|Author||: Shawn Loht|
|Editor||: Lexington Books|
Phenomenology of Film: A Heideggerian Account of the Film Experience uses the philosophy of Martin Heidegger as a framework for addressing key issues in the philosophy of film. This study grapples with the question of how we can reconcile film as a popular entertainment medium with Heidegger’s own various critiques of popular media and culture throughout his career. Shawn Loht also explores topics such as the ontology of film and moving images; the phenomenological character of the viewer experience; film conceived as an art medium; and the function of films as vehicles for philosophical thought. He further discusses important concepts from Heidegger’s philosophy--Dasein, existentiality, world, art and poetry, and the nature of philosophy. The first four chapters take up these issues from a theoretical perspective. The remaining chapters provide robust application of the theoretical material to the films of three contemporary filmmakers: Terrence Malick, Michael Haneke, and David Gordon Green. As the first single-author monograph that takes up Heidegger’s relevance to film, Phenomenology of Film will be of particular interest to philosophers of film and specialists of film and media studies working in the intersection of phenomenology and film or phenomenological approaches to issues in popular culture.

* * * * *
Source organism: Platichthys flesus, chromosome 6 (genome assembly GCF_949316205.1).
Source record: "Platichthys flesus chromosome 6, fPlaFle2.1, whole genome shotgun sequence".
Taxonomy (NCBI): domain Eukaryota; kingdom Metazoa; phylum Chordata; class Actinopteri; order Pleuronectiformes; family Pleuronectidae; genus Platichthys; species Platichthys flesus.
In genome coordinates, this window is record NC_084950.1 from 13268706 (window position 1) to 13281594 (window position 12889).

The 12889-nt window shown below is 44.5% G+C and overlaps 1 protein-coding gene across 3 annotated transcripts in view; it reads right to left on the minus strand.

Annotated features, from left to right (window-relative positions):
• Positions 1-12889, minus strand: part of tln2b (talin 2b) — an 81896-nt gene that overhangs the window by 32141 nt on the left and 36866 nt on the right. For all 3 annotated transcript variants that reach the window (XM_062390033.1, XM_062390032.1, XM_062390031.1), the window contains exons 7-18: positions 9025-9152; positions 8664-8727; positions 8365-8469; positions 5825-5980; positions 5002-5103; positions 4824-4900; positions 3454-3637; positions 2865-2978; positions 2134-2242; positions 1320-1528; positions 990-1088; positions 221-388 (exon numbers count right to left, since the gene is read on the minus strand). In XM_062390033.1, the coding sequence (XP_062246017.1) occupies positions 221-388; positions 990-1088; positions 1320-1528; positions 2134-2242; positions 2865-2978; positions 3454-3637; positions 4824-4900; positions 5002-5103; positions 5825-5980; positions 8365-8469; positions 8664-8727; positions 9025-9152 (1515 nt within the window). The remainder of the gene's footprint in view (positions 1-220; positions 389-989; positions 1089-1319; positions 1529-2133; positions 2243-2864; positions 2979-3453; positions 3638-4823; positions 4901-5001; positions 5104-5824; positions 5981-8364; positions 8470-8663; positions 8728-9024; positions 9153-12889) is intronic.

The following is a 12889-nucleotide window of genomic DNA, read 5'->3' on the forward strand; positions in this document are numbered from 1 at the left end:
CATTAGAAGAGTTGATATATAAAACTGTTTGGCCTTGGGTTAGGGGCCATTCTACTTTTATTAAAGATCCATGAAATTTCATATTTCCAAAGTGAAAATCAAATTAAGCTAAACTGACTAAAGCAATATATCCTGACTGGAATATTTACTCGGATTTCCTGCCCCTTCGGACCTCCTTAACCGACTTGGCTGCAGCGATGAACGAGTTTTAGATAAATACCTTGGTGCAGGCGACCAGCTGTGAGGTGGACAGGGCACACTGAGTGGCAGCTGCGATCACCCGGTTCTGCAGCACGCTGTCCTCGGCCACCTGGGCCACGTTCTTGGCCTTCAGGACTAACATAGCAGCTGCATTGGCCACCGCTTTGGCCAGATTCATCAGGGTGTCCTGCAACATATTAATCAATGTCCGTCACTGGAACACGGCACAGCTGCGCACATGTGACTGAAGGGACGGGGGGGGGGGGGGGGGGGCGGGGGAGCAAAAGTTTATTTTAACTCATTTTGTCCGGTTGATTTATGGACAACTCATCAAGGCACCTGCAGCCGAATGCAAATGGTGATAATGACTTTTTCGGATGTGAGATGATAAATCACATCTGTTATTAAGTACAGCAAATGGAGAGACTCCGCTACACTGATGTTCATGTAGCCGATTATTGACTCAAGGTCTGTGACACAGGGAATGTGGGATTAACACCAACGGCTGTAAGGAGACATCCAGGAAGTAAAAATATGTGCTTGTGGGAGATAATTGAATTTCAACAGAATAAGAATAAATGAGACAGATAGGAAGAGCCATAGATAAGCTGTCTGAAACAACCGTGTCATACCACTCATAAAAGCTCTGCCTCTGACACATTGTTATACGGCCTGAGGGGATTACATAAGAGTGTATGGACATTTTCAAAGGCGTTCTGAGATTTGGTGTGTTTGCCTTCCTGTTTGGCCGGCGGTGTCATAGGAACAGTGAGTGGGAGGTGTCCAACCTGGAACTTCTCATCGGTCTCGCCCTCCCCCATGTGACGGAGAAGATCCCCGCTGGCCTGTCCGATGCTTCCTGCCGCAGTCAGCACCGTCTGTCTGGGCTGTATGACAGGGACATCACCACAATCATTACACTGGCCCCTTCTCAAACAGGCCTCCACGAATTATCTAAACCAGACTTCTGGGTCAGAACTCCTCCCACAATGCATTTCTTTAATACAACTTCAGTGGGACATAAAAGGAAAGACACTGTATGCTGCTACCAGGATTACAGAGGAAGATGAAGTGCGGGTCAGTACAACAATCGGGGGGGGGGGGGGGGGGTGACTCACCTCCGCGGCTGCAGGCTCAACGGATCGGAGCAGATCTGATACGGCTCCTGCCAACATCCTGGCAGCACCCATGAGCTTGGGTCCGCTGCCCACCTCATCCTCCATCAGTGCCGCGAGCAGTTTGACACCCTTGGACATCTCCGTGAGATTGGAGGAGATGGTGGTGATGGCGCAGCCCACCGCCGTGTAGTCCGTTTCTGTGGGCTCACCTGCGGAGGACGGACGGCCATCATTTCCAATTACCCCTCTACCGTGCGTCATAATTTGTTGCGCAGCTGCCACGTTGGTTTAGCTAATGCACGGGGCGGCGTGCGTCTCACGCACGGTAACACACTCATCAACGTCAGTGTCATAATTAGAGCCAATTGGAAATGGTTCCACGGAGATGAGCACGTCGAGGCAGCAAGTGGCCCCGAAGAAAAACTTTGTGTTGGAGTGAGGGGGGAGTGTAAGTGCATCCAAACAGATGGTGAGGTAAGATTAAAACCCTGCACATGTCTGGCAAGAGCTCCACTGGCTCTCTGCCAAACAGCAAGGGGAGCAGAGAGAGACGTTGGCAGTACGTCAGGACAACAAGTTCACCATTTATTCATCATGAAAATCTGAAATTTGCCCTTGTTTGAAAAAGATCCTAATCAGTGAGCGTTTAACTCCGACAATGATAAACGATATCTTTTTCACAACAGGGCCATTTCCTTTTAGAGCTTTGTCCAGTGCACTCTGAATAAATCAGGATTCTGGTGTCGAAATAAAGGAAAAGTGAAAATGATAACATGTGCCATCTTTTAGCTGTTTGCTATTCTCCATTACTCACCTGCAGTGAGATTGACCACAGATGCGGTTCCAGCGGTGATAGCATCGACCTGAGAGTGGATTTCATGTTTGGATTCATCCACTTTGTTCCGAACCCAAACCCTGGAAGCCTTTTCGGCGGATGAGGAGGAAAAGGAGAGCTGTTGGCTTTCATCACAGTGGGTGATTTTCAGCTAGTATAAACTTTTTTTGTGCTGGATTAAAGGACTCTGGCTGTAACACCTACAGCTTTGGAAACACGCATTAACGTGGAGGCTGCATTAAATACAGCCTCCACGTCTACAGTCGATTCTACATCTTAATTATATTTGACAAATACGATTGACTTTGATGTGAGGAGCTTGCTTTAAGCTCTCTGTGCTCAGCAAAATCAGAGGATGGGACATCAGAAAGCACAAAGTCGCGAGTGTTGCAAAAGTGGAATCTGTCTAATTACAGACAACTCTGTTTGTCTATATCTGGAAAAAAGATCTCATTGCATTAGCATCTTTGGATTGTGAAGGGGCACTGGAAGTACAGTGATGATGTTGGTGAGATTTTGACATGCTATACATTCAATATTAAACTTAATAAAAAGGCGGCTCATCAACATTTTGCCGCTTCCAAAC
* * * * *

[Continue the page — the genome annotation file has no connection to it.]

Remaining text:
|Author||: Luis Rocha Antunes|
|Editor||: Intellect Books|
When the lights dim in a movie theatre and the projector begins to click and whir, the light and sounds of the motion picture become the gateway to a multisensory experience. Moving beyond the oft-discussed perceptual elements of vision and hearing, The Multisensory Film Experience analyses temperature, pain and balance in order to argue that it is the experience of film that’s inherently multisensory, not the medium. Luis Rocha Antunes here explores the work of well-loved filmmakers Erik Jensen, Gus Van Sant and Ki-Duk Kim to offer new insights into how viewers experience films and understand their stories. This is an original contribution to an emerging field of research and will become essential reading for film scholars.
|Author||: J. P. Telotte|
|Editor||: University of Texas Press|